Why North Korea's Crab Trade Is Worth Killing For

New reports suggest that the sudden execution of Kim Jong-un’s powerful uncle and his allies earlier this month followed a business dispute about blue crabs.

The New York Times reports that Jang appears to have gained control over a lucrative area known for clam and crab fishing after Kim loosened the military’s grip on North Korea’s resources.

Kim learned that his uncle was personally profiting off the shellfish and sent troops to take control again. When these troops were badly injured by Jang’s own troops, it was the final straw. A stronger force was sent, Jang was captured, and then put on trial and executed.

Executing someone for monopolizing crab fishing may seem severe, but in the wonky world of North Korea trade it makes some sense.

North Korea’s main export partner for crabs and most things is China, with more than $US11 billion in annual trade between the two countries. Crabs are considered a delicacy in China, and the kind found in North Korea are the most popular: “The fishermen capture the crab deep down, so it is high quality,” importer Qu Baojie tells the New York Times. “South Korea and Japan can’t compete.”

Notably, there have been numerous violent disputes (known as the “crab wars”) over North Korea’s fishing with the South due to the contentious sea border between the countries.

Back in 2011 the Financial Times’ Simon Rabinovitch called the crab trade a “a rare bright spot for the beleaguered economy” but added that “they are also a measure of how backwards it remains.” Chinese traders said they gave fishermen Rmb10,000 ($1,580) for a catch, and that most of the fishermen appeared to operate privately, in a semi-state sanctioned grey economy. While they didn’t seem to know where the money was going, Chinese traders had grown concerned about the trade, citing overfishing and the irregular hours of the North Korean fishermen (some took long periods off to mourn the death of Kim Jong-il).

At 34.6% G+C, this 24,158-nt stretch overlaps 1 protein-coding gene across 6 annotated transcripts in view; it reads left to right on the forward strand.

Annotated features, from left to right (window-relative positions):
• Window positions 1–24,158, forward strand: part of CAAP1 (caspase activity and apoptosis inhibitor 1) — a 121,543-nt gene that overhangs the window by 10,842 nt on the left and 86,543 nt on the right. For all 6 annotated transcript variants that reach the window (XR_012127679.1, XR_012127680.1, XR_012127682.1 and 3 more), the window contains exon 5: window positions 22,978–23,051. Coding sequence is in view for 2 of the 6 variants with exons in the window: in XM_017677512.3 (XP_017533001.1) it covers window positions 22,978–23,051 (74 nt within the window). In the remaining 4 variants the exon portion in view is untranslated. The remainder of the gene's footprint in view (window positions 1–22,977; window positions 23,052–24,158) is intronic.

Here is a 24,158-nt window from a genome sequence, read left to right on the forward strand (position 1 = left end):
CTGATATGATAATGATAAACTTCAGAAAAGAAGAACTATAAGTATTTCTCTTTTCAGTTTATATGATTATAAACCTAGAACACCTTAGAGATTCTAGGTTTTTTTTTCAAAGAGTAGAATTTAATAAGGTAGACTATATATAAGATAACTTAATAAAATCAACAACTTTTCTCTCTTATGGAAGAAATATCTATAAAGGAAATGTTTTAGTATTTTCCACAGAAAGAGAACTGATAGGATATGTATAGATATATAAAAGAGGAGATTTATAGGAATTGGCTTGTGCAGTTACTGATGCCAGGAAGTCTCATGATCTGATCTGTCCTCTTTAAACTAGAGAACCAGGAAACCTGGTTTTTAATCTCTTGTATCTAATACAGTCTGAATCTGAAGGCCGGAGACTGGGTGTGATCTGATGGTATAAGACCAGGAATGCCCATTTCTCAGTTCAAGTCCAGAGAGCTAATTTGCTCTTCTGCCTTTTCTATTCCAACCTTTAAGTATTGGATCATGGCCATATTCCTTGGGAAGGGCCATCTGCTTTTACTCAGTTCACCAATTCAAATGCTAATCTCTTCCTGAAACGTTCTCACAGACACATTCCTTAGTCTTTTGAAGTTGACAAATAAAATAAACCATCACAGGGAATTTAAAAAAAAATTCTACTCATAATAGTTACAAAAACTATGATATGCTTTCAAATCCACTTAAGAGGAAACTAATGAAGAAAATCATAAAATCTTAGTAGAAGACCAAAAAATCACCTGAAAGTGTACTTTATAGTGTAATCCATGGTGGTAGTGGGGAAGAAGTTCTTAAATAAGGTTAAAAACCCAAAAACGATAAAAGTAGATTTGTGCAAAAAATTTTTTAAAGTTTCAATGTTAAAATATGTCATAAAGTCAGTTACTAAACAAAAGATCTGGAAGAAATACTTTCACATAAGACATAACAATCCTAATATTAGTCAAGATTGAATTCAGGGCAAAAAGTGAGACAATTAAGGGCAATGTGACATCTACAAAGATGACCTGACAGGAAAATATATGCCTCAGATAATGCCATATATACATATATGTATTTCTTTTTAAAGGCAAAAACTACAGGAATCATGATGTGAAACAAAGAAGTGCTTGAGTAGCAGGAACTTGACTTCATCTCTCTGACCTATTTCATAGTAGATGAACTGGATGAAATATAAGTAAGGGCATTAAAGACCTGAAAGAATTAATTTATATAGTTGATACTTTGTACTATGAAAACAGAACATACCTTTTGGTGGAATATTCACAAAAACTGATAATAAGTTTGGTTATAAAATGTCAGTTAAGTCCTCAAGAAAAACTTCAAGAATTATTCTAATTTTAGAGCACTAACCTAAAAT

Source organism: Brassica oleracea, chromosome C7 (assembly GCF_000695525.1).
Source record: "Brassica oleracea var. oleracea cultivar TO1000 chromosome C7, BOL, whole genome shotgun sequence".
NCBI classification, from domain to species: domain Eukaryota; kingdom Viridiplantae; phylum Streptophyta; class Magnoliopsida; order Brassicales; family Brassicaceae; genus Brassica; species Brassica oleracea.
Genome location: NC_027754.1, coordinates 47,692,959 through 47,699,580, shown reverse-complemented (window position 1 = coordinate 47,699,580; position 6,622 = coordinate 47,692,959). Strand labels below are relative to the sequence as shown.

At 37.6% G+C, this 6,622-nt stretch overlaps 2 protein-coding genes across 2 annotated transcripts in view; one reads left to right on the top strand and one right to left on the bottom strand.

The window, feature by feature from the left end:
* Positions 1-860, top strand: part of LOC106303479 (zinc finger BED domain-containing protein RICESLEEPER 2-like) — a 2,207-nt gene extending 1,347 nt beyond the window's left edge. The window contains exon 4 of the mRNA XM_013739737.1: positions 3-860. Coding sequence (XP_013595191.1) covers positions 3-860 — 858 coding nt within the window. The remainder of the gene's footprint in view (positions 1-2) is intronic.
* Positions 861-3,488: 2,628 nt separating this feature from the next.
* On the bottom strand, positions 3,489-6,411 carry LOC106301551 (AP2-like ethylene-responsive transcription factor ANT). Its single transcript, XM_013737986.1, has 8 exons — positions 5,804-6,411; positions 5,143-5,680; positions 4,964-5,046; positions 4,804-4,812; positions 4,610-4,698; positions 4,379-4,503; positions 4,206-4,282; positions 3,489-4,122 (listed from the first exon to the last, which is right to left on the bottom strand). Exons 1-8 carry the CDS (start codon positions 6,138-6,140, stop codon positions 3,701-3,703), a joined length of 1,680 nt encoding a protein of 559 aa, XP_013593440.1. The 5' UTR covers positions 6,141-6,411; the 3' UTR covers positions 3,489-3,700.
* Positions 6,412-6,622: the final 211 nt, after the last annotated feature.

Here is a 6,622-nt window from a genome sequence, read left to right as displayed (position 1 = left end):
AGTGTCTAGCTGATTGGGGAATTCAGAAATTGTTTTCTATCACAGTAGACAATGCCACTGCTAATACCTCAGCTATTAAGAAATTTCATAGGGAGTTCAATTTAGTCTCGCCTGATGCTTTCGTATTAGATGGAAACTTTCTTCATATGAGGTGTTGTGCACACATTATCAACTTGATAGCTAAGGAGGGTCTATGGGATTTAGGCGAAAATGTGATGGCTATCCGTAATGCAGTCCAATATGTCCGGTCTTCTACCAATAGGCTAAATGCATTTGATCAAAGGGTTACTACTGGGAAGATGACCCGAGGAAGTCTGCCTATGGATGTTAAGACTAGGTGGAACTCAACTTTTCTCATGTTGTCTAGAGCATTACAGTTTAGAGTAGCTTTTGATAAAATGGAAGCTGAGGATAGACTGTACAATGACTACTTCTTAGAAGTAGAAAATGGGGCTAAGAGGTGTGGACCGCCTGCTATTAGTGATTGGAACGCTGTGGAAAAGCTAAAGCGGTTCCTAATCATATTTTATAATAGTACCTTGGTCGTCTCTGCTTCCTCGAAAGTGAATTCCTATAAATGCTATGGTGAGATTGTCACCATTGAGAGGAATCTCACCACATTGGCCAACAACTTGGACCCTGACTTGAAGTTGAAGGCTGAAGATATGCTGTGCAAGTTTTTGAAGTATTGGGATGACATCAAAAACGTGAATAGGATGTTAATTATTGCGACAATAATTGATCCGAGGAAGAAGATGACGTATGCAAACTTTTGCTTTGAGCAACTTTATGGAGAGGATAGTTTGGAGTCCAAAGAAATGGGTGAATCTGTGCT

Crabs might not seem like a big deal and it’s true that coal and other mineral deposits are bigger business for North Korea (the Times notes that coal may have also been a factor in Jang’s operations). But in a country with the economic woes of North Korea, it matters.

Thus while the official account called Jang a “traitor” who was “despicable human scum” and “worse than a dog,” North Korean officials seem to confirm the economic factors were the trigger with this statement:

“Even though Jang Song Thaek’s group caused great harm to our economy, there will be no change at all in the economic policy of the Democratic People’s Republic of Korea,” Yun Yong-sok, a senior official in the State Economic Development Committee, told the Associated Press after the execution. “It’s just the same as before.”

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